Most would agree that the acquisition of problem-solving ability is a primary goal of education. The emergence of the new information technologiesin the last ten years has raised high expectations with respect to the possibilities of the computer as an instructional tool for enhancing students' problem-solving skills. This volume is the first to assemble, review, and discuss the theoretical, methodological, and developmental knowledge relating to this topical issue in a multidisciplinary confrontation of highly recommended experts in cognitive science, computer science, educational technology, and instructional psychology. Contributors describe the most recent results and the most advanced methodological approaches relating to the application of the computer for encouraging knowledge construction, stimulating higher-order thinking and problem solving, and creating powerfullearning environments for pursuing those objectives. The computer applications relate to a variety of content domains and age levels.The Diagnosis Component Rationale and requirements The psychological rationale of the diagnosis component is oriented toward assumptions concerning mental model-based reasoning in solving physical problems [cf. 5]. It is assumed thatanbsp;...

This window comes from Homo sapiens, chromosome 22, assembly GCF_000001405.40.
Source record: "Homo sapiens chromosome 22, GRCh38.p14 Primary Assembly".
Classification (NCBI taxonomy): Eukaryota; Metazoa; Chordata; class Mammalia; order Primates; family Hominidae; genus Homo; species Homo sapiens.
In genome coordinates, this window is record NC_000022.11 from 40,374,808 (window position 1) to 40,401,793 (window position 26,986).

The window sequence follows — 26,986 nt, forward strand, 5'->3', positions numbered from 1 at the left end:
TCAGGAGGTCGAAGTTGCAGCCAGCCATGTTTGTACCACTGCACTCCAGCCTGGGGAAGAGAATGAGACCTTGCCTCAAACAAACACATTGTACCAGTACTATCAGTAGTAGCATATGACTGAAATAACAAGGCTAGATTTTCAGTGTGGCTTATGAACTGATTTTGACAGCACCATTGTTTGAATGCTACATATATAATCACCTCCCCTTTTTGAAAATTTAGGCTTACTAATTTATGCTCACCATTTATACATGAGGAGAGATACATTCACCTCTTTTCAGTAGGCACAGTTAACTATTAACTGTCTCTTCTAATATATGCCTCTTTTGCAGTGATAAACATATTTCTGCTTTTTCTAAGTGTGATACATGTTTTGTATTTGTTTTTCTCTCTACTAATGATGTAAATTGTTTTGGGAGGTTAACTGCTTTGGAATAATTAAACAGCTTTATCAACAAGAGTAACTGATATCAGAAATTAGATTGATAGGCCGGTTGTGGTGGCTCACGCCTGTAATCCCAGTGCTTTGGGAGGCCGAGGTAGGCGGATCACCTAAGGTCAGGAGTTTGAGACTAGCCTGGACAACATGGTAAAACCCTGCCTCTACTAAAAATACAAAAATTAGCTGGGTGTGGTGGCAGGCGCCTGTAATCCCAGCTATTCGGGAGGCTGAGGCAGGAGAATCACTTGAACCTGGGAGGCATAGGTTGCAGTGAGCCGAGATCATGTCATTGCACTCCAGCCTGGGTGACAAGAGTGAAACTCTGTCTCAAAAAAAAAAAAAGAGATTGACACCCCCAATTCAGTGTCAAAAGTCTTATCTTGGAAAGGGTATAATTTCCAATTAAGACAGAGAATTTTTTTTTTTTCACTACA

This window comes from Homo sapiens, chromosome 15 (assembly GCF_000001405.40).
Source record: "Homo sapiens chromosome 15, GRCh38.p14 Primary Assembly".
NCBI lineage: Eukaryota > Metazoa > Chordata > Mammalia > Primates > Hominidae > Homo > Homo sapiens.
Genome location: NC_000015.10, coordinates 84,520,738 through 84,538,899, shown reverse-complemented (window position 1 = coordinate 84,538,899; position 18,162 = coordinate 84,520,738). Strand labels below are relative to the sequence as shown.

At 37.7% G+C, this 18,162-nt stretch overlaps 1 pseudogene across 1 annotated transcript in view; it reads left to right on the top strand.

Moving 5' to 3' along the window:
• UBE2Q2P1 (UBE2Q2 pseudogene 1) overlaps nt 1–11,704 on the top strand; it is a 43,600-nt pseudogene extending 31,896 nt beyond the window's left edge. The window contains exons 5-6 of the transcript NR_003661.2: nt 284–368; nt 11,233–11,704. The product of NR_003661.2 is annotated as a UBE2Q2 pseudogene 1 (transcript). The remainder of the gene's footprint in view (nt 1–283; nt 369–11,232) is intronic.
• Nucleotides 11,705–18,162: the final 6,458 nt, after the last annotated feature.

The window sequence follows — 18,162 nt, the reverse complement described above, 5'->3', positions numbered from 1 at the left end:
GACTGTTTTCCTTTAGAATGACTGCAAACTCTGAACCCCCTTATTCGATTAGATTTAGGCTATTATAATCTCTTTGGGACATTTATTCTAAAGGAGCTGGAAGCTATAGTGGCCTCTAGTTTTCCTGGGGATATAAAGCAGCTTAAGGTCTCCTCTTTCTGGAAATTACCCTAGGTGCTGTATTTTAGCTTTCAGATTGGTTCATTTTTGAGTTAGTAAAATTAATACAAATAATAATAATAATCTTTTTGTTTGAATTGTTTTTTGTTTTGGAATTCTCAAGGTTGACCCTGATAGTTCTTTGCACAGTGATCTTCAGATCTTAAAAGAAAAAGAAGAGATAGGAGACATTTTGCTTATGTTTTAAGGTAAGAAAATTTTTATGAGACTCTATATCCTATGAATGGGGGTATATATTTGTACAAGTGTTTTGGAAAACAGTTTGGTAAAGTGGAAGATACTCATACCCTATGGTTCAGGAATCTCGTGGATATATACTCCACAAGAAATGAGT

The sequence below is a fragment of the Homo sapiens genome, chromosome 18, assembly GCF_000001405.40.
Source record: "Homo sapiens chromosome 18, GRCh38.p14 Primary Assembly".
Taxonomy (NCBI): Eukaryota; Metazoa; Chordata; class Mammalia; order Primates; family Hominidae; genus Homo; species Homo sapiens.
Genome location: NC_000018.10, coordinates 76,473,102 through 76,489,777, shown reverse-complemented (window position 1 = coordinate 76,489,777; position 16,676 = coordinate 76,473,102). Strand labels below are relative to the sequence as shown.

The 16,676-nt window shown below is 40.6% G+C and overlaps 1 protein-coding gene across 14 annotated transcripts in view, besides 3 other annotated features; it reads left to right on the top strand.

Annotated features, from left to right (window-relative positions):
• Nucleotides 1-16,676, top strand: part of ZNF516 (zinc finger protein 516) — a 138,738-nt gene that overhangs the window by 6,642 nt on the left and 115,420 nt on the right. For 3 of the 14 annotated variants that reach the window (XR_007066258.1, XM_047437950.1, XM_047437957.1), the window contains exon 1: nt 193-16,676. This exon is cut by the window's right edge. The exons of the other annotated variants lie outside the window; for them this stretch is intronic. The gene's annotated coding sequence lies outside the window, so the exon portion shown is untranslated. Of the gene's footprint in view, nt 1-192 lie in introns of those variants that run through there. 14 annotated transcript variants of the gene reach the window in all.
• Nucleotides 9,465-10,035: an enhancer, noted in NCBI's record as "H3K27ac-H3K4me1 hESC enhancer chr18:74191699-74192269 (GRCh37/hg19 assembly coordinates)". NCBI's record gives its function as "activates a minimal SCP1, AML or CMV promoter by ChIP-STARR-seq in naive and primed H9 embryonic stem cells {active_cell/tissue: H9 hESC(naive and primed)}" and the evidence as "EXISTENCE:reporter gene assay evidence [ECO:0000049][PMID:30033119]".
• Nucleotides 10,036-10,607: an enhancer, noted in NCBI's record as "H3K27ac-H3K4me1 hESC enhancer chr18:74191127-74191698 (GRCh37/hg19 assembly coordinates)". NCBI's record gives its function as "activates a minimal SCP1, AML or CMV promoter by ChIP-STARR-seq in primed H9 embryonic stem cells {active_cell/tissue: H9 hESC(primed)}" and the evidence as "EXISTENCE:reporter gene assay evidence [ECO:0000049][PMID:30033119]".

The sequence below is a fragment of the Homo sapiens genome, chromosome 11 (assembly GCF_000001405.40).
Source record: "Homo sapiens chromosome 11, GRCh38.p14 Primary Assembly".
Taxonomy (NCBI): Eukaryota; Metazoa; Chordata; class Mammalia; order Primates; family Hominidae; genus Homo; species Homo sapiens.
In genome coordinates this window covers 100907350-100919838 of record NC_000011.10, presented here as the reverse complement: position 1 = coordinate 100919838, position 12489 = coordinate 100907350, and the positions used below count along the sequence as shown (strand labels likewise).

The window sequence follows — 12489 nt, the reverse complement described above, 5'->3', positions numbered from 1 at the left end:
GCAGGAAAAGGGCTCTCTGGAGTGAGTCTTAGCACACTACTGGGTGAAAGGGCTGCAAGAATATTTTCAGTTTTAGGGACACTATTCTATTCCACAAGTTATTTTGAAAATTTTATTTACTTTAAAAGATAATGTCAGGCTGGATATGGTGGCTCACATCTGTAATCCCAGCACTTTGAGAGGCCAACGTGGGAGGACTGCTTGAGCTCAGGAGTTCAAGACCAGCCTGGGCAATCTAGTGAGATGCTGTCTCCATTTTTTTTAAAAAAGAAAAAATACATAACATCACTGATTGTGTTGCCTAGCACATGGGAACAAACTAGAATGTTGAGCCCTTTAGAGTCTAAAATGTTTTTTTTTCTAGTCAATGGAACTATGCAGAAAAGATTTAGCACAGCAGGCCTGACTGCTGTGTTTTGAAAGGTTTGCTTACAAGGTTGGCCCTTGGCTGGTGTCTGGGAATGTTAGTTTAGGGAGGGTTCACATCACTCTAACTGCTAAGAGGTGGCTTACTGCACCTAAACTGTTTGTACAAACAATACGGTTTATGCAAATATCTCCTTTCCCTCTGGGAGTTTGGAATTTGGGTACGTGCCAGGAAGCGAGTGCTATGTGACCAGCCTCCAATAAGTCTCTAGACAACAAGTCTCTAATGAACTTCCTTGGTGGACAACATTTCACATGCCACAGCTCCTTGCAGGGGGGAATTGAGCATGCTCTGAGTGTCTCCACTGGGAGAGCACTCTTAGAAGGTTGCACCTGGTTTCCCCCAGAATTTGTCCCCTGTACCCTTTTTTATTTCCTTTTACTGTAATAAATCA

|Title||:||Computer-Based Learning Environments and Problem Solving|
|Author||:||Erik De Corte, Marcia Linn, Heinz Mandl, Lieven Verschaffel|
|Publisher||:||Springer Science & Business Media - 2013-06-29|